A new season begins figuratively for the bods down in the HD Re-classic-ation cellar of the THT Tour Worldwide. Since the advent of colour series and the Pertwee era, Doctor Who had a familiar look to it. The ratio between video and film or studio to location filming always moved around, sometimes by a lot, but always reverted to a recognizable form — if not in this adventure, then the next.
John Nathan-Turner didn’t necessarily put an end of all that, he still had his budgetary concerns to work within, and despite his protestations to the contrary, he was determined to put his stamp on the program right away, beginning with The Leisure Hive.
If ever in the classic canon there was a triumph of style over substance it was with The Leisure Hive. This story, along with the next which we’ll be talking about in due course, bear so many of the after effects of Season 17–for good and ill, that for a new imprimatur to be made it would have to be in direction, and Lovett Bickford was there to oblige. Long, very long lingering shots and distinctive camera angles strive mightily to cover-up a very slight story. The episodes underrun almost criminally even with generous carryovers between parts 1, 2, and 3, but with a totally new approach to scoring and designer June Hudson’s spectacular vision for the Argolin, The Leisure Hive manages to move along just enough to impress. A tantalizing confection to be sure.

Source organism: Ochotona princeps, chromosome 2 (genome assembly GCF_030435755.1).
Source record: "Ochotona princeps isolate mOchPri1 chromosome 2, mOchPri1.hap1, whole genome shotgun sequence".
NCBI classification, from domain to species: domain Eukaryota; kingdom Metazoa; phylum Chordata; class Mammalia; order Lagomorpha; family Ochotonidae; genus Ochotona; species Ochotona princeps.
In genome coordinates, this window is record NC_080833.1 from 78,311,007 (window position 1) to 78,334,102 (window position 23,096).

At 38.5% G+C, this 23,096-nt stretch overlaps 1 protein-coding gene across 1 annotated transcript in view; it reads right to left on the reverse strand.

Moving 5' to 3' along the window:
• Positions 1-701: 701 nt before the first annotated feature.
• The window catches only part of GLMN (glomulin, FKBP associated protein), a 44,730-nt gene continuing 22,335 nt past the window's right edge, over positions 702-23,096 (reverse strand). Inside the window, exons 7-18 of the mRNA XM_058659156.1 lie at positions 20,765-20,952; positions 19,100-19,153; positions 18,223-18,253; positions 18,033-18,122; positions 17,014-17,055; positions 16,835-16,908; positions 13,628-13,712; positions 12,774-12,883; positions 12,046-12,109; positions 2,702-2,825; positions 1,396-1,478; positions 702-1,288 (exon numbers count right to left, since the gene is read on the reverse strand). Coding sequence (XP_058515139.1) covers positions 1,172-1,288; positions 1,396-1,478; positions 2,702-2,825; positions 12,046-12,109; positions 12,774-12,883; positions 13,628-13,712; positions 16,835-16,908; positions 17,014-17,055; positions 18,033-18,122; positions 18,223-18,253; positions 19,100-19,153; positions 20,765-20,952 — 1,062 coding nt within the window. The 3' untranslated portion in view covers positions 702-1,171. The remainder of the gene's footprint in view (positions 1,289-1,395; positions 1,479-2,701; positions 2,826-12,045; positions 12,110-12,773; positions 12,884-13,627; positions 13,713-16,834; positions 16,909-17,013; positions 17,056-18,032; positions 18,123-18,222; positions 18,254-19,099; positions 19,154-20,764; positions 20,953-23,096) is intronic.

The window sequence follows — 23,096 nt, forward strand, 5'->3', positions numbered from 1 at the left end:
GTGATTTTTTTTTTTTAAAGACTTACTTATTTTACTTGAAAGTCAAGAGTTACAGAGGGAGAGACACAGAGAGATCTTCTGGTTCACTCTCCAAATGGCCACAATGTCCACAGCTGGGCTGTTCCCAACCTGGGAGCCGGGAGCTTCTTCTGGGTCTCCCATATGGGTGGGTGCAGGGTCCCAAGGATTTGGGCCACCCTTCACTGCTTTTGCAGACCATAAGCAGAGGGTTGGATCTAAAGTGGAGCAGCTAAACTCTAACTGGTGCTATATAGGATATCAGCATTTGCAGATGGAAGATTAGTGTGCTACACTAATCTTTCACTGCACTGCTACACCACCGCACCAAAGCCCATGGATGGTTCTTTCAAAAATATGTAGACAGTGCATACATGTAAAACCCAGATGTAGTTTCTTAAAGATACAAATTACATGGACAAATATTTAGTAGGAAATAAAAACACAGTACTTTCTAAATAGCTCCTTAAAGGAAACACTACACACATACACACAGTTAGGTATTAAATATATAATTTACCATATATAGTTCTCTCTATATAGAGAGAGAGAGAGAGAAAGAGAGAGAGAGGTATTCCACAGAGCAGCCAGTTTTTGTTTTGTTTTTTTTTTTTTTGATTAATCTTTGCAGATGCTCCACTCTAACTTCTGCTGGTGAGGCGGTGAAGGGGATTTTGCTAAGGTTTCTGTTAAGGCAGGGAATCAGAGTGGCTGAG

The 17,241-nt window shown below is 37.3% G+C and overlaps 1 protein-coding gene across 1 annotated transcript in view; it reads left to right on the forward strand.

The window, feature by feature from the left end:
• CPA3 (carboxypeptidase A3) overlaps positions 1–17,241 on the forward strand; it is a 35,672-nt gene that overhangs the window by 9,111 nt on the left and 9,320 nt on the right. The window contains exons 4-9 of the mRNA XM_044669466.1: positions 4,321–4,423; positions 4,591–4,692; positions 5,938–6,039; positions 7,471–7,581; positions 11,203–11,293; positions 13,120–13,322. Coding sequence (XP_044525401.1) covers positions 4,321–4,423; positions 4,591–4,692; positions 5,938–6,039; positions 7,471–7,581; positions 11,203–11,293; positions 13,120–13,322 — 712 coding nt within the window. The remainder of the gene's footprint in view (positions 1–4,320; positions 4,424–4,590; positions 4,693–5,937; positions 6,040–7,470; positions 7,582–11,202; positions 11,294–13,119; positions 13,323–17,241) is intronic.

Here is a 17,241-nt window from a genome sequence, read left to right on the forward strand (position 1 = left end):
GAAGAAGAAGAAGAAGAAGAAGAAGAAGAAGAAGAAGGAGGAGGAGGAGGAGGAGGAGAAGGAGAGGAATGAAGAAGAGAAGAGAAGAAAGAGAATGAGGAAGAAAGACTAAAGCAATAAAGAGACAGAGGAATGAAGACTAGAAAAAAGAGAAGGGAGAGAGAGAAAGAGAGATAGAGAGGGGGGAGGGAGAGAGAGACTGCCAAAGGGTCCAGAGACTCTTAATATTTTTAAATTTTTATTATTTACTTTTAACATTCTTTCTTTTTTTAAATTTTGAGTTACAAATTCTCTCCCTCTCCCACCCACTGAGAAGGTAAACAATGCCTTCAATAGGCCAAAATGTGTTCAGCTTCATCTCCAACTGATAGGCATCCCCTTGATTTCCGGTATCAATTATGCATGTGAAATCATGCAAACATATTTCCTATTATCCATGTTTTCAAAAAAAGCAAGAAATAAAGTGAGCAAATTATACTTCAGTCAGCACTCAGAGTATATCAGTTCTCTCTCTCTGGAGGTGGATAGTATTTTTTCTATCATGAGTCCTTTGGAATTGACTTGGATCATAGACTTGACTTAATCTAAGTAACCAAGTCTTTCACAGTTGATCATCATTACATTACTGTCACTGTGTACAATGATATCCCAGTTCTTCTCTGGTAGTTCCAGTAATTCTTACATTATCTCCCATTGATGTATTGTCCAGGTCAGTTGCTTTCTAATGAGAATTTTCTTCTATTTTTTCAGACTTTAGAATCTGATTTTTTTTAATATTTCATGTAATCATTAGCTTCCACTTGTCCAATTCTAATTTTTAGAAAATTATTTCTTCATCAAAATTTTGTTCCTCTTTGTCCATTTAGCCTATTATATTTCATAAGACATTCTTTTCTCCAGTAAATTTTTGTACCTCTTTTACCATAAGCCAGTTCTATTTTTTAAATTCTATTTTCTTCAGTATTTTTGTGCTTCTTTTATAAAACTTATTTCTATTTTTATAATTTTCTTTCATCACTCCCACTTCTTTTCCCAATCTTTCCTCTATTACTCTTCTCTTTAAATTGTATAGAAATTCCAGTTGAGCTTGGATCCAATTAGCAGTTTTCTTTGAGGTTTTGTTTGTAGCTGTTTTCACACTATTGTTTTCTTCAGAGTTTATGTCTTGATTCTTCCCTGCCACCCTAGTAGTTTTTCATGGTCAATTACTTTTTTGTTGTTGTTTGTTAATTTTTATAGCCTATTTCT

Tom Baker was put through the costuming ringer early in his last go-round, being made an old man (years before Matt Smith would turn the same trick in The Time of the Doctor) for almost two full episodes here before getting quite prickly in the next story. A then there’s the general overhaul to his look in Season 18. Long-standing conventional wisdom has it that he hated the look for that last Season, but it was another marker that change was underway, and would only continue up until the end of his time.